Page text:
Transporting technicians to and from a number of hotels to the jetty and on to the offshore worksite every day eats heavily into a technician’s contracted shift period, perhaps by up to six hours a day within a 12-hour shift and so slashing actual work time by half. Having technicians and other workers living on a rig offshore and walking to work across a bridge means employers get more productivity from their personnel and less fatigue; that can translate into lower safety risks as well as faster project execution
An accommodation rig can be located exactly where a project needs it and remain there for as long as necessary, minimising transfer distances for workers to the substation or other locations in the wider windfarm area. This takes the weather factor out of the equation almost entirely, so that workers can go to work even in fog, high winds and waves, and the operator knows the work will get done. Workers may be transferring via a ladder to a transfer vessel and a wave height of 2-2.5 m is normally manageable. Should the weather temporarily prevent work, having workers already out on the rig enables project managers to respond far more quickly to a positive change in the weather and get technicians working later that same day and back on schedule. Work activity type can also be switched much more easily to respond to conditions.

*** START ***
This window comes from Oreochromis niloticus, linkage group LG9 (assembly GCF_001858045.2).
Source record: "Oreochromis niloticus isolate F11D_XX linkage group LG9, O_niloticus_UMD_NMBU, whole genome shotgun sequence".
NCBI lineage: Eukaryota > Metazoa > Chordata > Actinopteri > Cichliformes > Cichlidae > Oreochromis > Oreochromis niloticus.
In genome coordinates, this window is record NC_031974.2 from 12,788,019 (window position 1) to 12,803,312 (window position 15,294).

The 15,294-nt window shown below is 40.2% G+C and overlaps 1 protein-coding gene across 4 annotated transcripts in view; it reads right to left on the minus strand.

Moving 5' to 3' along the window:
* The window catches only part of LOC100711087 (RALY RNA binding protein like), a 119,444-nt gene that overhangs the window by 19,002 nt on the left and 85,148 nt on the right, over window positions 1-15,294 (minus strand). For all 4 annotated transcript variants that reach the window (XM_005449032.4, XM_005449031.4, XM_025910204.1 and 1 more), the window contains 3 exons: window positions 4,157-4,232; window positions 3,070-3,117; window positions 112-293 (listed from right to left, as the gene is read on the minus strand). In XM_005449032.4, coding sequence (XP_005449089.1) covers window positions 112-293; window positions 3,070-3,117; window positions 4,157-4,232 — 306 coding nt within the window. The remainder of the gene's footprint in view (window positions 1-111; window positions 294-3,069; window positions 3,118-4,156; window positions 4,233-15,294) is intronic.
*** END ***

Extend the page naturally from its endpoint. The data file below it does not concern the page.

Risks to a project’s daily, weekly and monthly schedules are mitigated, and that translates into costs saved. For activity on the critical path, these could be up to a seven-figure amount a day; for any project, that’s an insurance policy worth having. In an average year, weather will cause a project to lose 10 per cent of work time, and therefore its schedule, in recent years with increasing extreme weather the figure has been nearer 15 per cent. For any project with a jack-up accommodation rig, the gains are huge.
Comfort and a real project community.
Living and working offshore is an acquired taste, and it can be tough, especially for technicians that may not have worked in this challenging environment before. Wind farm developers can make up for this by chartering the most comfortable environment they can ̶ comfortable cabins; good food; gym equipment; cinema lounges and internet. Having this kind of “community feel” offshore can aid teamwork and cohesion on a project and facilitate the feeling of belonging which individuals staying in different hotels can’t get. Individuals have more space once returned from shift and can benefit from the social side of working offshore. For the project itself, having everyone in one place helps with project cohesion, communications and overall safety performance.
As windfarms move further offshore and cost reductions and safety performance targets become ever more ambitious, developers will be looking for the most cost-effective solutions to accommodate workers. Jack-ups provide a safe, convenient and effective base for personnel and make a significant contribution to a project’s safety performance, as well as to its schedule, its bottom line and to the welfare of the technicians tasked with its delivery.
Our assets have assisted developers achieve these results; contact us to find out how we do it.